Somewhat disappointingly the authorities in the southern German town of Schwäbisch Gmünd have succumbed to the current unicorn lunacy and placed one in the town’s coat of arms.
But could the design students at the Hochschule für Gestaltung Schwäbisch Gmünd be relied upon to resist such short term fads?
The 2017 Rundgang summer exhibition provided the answers…….
The old adage that every end is also a new beginning is neatly exemplified by the Hochschule für Gestaltung, HfG, Schwäbisch Gmünd, for although as an institution it can trace its lineage back to 1776, it owes its current status and identity very much to the demise in 1968 of the Hochschule für Gestaltung Ulm, the post-War Bauhaus revival institution which did so much to establish and propagate the concept of gute Form that defines German design of the 1950s and 60s.
Following the closure of Ulm, not only did many of the teaching staff move the 60kms to Schwäbisch Gmünd, but so did much of the teaching principles, for all the focus on the importance of a thorough grounding in the fundamentals of form giving and design.
To this end, the first three semesters at the HfG Schwäbisch Gmünd are spent in a shared “Foundations of Design” course before the students move on to specialise in Interaction Design, Communication Design, Product Design or Internet of Things – Design of Networked Systems.
The latter posing the very obvious question as to how Gropius, Breuer, Bill, Gugelot et al would have approached such a subject?
How the HfG Schwäbisch Gmünd staff and students approach that subject, and all others, including the Master in Strategic Design, could be viewed at the annual Rundgang summer exhibition.
Staged across the college campus the 2017 HfG Schwäbisch Gmünd Rundgang presented a mix of undergraduate semester projects and the various Master and Bachelor graduation projects.
And thereby an awful lot of apps and digital technology.
It wasn’t only, but you didn’t have to go far to find a project that wouldn’t work without a mobile communication device. Indeed in our field notes we have, “with few exceptions master projects all digital.” Which is arguably an exaggeration. And probably based more on hunger than fact. Although there were a lot. And even amongst the undergraduate projects the message coming from the HfG is very much one of an inevitable integration of digital technology into all and every aspect of our lives. Which arguably shouldn’t come as a surprise in an institution which offers a BA in Internet of Things – Design of Networked Systems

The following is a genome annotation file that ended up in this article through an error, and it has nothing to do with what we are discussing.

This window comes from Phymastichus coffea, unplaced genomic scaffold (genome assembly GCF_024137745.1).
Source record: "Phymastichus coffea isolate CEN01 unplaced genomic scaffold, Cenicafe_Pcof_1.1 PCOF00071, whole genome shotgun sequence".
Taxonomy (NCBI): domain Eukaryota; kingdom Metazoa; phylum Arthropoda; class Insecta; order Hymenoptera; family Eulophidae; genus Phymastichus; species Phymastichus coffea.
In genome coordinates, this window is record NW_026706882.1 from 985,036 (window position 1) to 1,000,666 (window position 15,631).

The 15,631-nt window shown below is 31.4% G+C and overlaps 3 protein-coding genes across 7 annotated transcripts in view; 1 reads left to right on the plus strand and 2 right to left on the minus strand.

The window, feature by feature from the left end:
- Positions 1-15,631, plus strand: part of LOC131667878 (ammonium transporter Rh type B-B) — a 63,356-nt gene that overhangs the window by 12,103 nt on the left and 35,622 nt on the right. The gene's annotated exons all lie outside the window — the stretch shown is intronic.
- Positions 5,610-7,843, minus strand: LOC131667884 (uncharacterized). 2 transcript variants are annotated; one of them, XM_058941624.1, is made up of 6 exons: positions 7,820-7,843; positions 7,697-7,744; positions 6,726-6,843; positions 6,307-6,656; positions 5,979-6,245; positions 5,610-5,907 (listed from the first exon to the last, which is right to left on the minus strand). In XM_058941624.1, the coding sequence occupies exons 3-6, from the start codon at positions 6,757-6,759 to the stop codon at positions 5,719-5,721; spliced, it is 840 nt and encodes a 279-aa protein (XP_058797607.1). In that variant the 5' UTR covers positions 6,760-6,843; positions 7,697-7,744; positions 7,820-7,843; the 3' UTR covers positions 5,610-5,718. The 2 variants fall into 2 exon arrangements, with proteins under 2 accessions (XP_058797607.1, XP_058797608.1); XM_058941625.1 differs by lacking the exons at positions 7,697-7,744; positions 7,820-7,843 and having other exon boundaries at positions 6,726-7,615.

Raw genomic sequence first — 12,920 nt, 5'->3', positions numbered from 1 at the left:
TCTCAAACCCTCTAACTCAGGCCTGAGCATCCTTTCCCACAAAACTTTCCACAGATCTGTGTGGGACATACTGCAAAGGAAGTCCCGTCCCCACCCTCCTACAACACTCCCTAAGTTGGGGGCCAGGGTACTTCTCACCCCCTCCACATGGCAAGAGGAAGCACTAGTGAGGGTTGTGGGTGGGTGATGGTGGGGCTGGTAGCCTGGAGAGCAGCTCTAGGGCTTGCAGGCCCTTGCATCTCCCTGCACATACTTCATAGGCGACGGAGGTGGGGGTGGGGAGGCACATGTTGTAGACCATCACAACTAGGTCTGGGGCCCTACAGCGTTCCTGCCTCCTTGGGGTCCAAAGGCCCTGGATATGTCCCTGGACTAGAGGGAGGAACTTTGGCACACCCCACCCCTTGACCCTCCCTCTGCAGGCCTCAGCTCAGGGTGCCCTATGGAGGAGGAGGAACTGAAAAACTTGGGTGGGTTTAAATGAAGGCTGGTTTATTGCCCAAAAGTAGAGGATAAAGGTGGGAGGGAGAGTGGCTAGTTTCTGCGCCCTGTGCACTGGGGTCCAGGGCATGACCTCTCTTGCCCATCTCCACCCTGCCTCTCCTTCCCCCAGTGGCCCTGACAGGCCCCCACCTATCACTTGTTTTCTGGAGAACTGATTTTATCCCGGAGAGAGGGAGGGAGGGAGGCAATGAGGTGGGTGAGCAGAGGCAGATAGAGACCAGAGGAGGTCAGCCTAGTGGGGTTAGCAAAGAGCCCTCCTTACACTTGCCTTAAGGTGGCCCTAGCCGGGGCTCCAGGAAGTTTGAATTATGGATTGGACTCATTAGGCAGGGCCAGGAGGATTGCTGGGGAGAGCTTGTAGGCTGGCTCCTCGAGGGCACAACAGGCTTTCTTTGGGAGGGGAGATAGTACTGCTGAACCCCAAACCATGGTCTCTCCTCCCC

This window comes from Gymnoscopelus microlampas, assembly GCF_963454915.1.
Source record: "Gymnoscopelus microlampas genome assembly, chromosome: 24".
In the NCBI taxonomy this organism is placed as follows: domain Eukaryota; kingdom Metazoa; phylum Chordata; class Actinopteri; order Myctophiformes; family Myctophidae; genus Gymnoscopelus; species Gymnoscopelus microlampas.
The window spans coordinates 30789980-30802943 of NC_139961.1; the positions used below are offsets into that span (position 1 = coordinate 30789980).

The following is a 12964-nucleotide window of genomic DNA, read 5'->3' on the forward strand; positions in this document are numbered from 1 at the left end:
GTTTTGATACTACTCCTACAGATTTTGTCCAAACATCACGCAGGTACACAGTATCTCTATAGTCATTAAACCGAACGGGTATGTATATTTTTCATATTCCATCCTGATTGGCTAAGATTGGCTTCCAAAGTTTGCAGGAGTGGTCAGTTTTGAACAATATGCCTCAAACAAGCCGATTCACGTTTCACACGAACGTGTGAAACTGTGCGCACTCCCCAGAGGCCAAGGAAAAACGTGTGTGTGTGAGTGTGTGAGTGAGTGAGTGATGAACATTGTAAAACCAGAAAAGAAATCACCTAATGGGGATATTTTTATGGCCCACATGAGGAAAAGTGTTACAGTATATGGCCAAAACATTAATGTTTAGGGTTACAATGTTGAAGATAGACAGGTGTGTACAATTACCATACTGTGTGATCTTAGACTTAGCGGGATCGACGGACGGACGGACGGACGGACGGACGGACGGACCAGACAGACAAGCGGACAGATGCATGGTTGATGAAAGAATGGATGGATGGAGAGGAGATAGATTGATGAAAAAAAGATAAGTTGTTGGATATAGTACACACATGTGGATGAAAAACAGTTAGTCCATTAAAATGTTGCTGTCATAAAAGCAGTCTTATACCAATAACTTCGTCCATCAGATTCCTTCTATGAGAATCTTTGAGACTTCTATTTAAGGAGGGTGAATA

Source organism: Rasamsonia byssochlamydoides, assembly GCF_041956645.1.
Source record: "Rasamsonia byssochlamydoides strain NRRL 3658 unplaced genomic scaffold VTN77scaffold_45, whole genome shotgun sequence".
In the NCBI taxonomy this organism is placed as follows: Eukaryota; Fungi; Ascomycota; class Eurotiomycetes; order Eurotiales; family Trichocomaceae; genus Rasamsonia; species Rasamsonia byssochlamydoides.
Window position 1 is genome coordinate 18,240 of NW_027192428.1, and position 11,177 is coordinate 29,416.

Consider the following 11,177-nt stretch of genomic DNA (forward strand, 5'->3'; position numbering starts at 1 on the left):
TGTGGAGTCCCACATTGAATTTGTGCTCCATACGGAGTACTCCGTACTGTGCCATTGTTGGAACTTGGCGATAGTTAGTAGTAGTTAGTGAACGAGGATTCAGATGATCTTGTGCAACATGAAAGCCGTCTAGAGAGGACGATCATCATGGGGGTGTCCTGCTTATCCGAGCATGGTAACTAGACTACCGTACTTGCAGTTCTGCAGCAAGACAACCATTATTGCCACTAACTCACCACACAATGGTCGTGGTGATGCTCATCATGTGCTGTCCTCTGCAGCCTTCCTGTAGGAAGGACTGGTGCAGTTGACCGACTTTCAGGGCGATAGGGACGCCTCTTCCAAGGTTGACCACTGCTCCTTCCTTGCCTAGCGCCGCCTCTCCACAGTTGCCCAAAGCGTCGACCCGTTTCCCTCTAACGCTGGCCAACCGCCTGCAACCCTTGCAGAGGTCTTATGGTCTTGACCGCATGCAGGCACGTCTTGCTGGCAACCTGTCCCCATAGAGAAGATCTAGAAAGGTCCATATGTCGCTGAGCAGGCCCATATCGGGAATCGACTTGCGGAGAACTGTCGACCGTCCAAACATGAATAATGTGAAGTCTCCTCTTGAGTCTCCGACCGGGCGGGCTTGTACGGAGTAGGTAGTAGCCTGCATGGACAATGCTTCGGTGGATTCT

But did kind of.
Not that it is a position exclusive to Schwäbisch Gmünd, rather is one we have oft experienced thus far on our #campustour and fully expect to meet again; but the presence of the Internet of Things bachelor really focussed our attention. At least as far as our attention can be focussed.
For us there are a couple of key points in context of increasing networked digital technology, again we’re not specifically referring to what was on show at the HfG, really aren’t, we’re speaking generally. The first is the, for us, total, unflinching belief amongst those who promote an all invasive digital, networked future, that technology is only good and that it makes perfect sense to digitalise and network every aspect of our lives, to utilise autonomous digital technology as “first choice” for every scenario. It isn’t, doesn’t and we shouldn’t. A lot of it is daft, pointless and a waste of time and money. More often than not the analogue option is every bit as good. If not better. By which we mean yes, walk to your central heating boiler and turn it on/off. Don’t get an “intelligent personal assistant” to do it for you.
And then there is the digital inequality that such will inevitably produce, the creation of a new global class structure based on access to digital networks and digital technology. For not everyone will have the same access, and certainly not the same unqualified, open, unlimited access.
There will be haves and have nots.
Inequality is all-pervasive, inequality is the root of the majority of our current woes, and new technology has the potential to shift it in new directions, to create new forms of inequality, new social divisions, new woes, new ways for the ruling elite to augment their power, and new ways for the corrupt and the criminal to exploit large sections of the population for their own gain.
And is that what we want? Or do we want to make our world a fairer, safer place for all?
Digital technology has without question an important role to play in shaping any future society, but only if it is employed in a meaningful and considered way, and not as matter of course simply because it is possible.
Which brings us neatly back to some old and favoured questions, who is leading the discussion on technological development? Who is leading the discussion on where we want to go as a society? And do we want them leading the discussion?
As we say, we’re not having a dig at HfG Schwäbisch Gmünd or any particular project, although admittedly there was one that did move us to tears of agitated frustration and almost caused us to give up all hope in the future of civil society, but the 2017 Rundgang did provide an awful lot of nutritious food for thought.
Created in context of the second year Product Design class Taite by Tom Postlethwaite is a collapsible bench for two which makes elegant use of a very simple construction principle. In effect, Taite transforms from a flat object to a, theoretically, stable bench, the forces placed on the folds providing the rigidity without the need for an additional, mechanical, securing mechanism. Folding flat as it does, and being lightweight as it is/would be/should be, it would appear to offer a nice alternative for locations where regular additional seating is required but storage space is at a premium.